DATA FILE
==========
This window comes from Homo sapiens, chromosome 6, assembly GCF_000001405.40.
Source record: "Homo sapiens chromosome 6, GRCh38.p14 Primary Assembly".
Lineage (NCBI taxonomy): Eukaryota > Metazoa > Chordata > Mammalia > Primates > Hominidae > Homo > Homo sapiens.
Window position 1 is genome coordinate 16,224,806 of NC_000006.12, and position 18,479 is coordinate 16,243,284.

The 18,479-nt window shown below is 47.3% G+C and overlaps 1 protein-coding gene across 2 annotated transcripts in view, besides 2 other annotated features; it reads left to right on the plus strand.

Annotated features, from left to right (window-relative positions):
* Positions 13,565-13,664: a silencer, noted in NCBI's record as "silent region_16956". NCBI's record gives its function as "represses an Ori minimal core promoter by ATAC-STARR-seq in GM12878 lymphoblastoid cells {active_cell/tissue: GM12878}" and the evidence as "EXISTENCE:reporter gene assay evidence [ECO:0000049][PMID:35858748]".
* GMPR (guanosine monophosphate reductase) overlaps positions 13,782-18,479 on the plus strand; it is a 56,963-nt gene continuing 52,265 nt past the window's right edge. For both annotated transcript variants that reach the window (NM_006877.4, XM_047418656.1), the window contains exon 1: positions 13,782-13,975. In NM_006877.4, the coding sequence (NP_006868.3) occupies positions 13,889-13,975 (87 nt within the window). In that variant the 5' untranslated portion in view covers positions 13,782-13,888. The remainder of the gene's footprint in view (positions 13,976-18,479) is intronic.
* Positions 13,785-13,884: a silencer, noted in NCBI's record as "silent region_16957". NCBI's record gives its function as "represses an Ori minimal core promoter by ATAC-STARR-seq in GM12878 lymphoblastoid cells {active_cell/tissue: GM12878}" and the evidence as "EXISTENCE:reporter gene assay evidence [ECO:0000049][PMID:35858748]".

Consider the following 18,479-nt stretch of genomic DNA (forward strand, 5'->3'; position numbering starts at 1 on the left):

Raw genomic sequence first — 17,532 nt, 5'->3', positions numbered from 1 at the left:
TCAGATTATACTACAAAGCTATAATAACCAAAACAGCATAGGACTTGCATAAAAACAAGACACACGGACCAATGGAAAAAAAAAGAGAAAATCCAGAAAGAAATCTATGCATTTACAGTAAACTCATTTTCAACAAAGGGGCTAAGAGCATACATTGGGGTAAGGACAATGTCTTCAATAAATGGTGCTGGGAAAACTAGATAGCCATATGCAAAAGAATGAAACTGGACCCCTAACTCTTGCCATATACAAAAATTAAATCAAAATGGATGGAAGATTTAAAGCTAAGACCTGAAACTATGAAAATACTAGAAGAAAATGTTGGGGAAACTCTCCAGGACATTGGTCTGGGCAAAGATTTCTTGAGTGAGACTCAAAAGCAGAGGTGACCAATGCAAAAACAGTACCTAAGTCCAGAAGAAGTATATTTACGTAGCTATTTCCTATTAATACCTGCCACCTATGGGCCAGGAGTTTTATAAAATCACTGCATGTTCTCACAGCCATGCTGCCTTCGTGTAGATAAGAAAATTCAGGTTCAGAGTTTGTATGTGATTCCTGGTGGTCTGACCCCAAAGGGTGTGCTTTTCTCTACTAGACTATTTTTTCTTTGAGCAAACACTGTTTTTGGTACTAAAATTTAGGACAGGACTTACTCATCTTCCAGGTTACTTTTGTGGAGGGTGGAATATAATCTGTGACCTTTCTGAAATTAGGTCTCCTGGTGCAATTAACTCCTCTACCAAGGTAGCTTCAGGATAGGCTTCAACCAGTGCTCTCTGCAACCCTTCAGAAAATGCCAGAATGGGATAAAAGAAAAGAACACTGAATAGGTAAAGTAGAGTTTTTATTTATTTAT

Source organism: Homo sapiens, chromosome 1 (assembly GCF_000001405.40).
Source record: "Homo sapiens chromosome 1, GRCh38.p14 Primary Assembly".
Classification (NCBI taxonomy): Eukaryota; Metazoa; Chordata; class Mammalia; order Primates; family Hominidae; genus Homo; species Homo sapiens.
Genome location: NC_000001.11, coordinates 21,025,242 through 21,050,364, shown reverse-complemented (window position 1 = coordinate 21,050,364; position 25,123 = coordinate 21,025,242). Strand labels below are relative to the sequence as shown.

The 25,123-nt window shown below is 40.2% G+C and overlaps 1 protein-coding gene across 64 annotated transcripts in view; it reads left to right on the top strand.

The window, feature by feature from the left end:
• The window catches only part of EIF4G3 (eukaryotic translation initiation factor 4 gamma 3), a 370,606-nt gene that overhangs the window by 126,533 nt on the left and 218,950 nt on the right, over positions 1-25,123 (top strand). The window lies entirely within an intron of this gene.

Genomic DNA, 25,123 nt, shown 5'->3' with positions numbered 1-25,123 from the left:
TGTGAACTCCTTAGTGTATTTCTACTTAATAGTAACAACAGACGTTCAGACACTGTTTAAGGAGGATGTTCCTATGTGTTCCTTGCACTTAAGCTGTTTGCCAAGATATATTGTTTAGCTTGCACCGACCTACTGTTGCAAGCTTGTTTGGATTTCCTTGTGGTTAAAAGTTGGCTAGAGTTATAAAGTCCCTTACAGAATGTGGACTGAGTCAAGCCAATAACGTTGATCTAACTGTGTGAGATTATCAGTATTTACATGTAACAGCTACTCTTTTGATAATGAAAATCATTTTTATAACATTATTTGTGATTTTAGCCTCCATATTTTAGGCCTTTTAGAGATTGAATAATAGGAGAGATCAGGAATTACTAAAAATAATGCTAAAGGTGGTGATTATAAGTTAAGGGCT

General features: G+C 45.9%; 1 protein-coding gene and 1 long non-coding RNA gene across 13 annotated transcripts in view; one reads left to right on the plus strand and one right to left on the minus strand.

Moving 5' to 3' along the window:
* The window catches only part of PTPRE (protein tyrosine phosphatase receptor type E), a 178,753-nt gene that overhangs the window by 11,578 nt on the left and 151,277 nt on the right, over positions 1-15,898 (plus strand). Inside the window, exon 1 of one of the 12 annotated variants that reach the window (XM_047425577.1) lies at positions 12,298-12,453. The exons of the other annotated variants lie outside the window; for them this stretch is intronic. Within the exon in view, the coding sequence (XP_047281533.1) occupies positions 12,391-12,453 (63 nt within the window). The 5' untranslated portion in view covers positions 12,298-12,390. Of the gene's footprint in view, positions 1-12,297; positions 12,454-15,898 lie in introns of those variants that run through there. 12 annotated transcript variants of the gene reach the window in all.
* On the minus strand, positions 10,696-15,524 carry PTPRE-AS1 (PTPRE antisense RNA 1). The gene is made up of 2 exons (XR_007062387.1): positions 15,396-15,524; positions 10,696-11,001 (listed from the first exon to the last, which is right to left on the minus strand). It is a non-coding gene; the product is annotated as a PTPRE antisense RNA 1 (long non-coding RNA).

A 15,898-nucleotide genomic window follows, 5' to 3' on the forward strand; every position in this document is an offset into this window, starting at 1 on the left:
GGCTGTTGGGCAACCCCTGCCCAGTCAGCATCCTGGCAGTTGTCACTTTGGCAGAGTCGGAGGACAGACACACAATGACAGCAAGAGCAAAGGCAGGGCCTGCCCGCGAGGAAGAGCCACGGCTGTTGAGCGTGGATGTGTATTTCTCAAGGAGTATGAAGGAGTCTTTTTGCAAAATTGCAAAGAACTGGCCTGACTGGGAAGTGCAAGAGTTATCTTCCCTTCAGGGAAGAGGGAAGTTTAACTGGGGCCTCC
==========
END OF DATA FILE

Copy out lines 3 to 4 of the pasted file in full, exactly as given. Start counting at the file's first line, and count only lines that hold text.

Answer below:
Lineage (NCBI taxonomy): Eukaryota > Metazoa > Chordata > Mammalia > Primates > Hominidae > Homo > Homo sapiens.
Window position 1 is genome coordinate 16,224,806 of NC_000006.12, and position 18,479 is coordinate 16,243,284.